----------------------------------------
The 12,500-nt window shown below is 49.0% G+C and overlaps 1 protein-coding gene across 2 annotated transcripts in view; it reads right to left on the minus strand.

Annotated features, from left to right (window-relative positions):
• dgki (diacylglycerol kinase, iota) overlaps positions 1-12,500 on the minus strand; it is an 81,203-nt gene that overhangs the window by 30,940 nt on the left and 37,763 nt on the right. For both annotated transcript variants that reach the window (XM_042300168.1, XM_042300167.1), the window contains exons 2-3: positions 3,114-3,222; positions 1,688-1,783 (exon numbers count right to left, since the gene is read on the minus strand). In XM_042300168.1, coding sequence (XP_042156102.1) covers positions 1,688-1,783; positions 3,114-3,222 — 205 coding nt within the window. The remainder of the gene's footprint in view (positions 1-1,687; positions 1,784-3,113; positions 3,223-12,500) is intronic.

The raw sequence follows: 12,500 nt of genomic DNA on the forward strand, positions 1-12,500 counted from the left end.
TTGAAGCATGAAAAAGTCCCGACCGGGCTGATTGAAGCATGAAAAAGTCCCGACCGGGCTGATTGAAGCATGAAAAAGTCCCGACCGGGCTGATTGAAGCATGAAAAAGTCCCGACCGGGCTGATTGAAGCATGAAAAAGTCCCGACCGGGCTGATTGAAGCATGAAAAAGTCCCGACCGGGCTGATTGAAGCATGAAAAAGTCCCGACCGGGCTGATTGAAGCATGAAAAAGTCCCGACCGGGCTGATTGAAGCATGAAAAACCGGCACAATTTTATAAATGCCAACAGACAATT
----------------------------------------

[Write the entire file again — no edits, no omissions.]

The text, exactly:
The 12,500-nt window shown below is 49.0% G+C and overlaps 1 protein-coding gene across 2 annotated transcripts in view; it reads right to left on the minus strand.

Annotated features, from left to right (window-relative positions):
• dgki (diacylglycerol kinase, iota) overlaps positions 1-12,500 on the minus strand; it is an 81,203-nt gene that overhangs the window by 30,940 nt on the left and 37,763 nt on the right. For both annotated transcript variants that reach the window (XM_042300168.1, XM_042300167.1), the window contains exons 2-3: positions 3,114-3,222; positions 1,688-1,783 (exon numbers count right to left, since the gene is read on the minus strand). In XM_042300168.1, coding sequence (XP_042156102.1) covers positions 1,688-1,783; positions 3,114-3,222 — 205 coding nt within the window. The remainder of the gene's footprint in view (positions 1-1,687; positions 1,784-3,113; positions 3,223-12,500) is intronic.

The raw sequence follows: 12,500 nt of genomic DNA on the forward strand, positions 1-12,500 counted from the left end.
TTGAAGCATGAAAAAGTCCCGACCGGGCTGATTGAAGCATGAAAAAGTCCCGACCGGGCTGATTGAAGCATGAAAAAGTCCCGACCGGGCTGATTGAAGCATGAAAAAGTCCCGACCGGGCTGATTGAAGCATGAAAAAGTCCCGACCGGGCTGATTGAAGCATGAAAAAGTCCCGACCGGGCTGATTGAAGCATGAAAAAGTCCCGACCGGGCTGATTGAAGCATGAAAAAGTCCCGACCGGGCTGATTGAAGCATGAAAAACCGGCACAATTTTATAAATGCCAACAGACAATT